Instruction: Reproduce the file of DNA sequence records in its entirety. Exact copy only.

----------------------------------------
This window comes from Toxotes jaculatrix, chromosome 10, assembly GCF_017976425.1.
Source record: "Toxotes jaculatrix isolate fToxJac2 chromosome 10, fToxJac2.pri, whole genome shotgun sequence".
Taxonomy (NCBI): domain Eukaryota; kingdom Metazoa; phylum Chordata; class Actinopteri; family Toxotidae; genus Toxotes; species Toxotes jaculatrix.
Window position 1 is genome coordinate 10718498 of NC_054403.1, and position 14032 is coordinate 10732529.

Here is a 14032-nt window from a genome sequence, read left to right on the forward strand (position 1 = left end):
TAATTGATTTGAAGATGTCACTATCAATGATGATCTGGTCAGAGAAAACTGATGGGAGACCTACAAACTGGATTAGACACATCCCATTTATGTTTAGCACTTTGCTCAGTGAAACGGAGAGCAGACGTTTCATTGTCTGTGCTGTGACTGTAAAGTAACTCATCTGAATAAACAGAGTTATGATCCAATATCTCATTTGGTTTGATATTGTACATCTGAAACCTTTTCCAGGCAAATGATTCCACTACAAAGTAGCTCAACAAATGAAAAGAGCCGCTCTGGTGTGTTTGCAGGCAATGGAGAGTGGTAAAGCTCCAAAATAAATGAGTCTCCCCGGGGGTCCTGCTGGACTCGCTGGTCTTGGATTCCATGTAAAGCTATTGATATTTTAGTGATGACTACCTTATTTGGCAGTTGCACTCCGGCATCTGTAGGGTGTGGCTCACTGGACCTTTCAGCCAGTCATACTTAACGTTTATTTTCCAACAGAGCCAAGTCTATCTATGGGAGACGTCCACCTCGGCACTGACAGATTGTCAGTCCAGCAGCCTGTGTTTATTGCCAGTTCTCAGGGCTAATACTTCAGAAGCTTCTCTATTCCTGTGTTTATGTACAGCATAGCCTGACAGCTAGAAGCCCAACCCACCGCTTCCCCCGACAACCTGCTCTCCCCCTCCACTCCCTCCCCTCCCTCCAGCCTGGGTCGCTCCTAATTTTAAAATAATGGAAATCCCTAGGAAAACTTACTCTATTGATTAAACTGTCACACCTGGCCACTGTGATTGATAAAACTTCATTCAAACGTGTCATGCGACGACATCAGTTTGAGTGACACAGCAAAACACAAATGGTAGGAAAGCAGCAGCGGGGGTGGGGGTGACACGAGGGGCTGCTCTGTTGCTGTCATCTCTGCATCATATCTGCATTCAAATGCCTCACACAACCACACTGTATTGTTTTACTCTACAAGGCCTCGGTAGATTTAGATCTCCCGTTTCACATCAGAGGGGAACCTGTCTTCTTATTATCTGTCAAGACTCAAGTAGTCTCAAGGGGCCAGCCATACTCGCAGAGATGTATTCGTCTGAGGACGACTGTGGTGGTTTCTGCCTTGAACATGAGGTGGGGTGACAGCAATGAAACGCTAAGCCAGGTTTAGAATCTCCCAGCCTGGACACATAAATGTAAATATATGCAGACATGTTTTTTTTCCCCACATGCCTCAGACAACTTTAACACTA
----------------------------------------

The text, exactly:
This window comes from Toxotes jaculatrix, chromosome 10, assembly GCF_017976425.1.
Source record: "Toxotes jaculatrix isolate fToxJac2 chromosome 10, fToxJac2.pri, whole genome shotgun sequence".
Taxonomy (NCBI): domain Eukaryota; kingdom Metazoa; phylum Chordata; class Actinopteri; family Toxotidae; genus Toxotes; species Toxotes jaculatrix.
Window position 1 is genome coordinate 10718498 of NC_054403.1, and position 14032 is coordinate 10732529.

Here is a 14032-nt window from a genome sequence, read left to right on the forward strand (position 1 = left end):
TAATTGATTTGAAGATGTCACTATCAATGATGATCTGGTCAGAGAAAACTGATGGGAGACCTACAAACTGGATTAGACACATCCCATTTATGTTTAGCACTTTGCTCAGTGAAACGGAGAGCAGACGTTTCATTGTCTGTGCTGTGACTGTAAAGTAACTCATCTGAATAAACAGAGTTATGATCCAATATCTCATTTGGTTTGATATTGTACATCTGAAACCTTTTCCAGGCAAATGATTCCACTACAAAGTAGCTCAACAAATGAAAAGAGCCGCTCTGGTGTGTTTGCAGGCAATGGAGAGTGGTAAAGCTCCAAAATAAATGAGTCTCCCCGGGGGTCCTGCTGGACTCGCTGGTCTTGGATTCCATGTAAAGCTATTGATATTTTAGTGATGACTACCTTATTTGGCAGTTGCACTCCGGCATCTGTAGGGTGTGGCTCACTGGACCTTTCAGCCAGTCATACTTAACGTTTATTTTCCAACAGAGCCAAGTCTATCTATGGGAGACGTCCACCTCGGCACTGACAGATTGTCAGTCCAGCAGCCTGTGTTTATTGCCAGTTCTCAGGGCTAATACTTCAGAAGCTTCTCTATTCCTGTGTTTATGTACAGCATAGCCTGACAGCTAGAAGCCCAACCCACCGCTTCCCCCGACAACCTGCTCTCCCCCTCCACTCCCTCCCCTCCCTCCAGCCTGGGTCGCTCCTAATTTTAAAATAATGGAAATCCCTAGGAAAACTTACTCTATTGATTAAACTGTCACACCTGGCCACTGTGATTGATAAAACTTCATTCAAACGTGTCATGCGACGACATCAGTTTGAGTGACACAGCAAAACACAAATGGTAGGAAAGCAGCAGCGGGGGTGGGGGTGACACGAGGGGCTGCTCTGTTGCTGTCATCTCTGCATCATATCTGCATTCAAATGCCTCACACAACCACACTGTATTGTTTTACTCTACAAGGCCTCGGTAGATTTAGATCTCCCGTTTCACATCAGAGGGGAACCTGTCTTCTTATTATCTGTCAAGACTCAAGTAGTCTCAAGGGGCCAGCCATACTCGCAGAGATGTATTCGTCTGAGGACGACTGTGGTGGTTTCTGCCTTGAACATGAGGTGGGGTGACAGCAATGAAACGCTAAGCCAGGTTTAGAATCTCCCAGCCTGGACACATAAATGTAAATATATGCAGACATGTTTTTTTTCCCCACATGCCTCAGACAACTTTAACACTA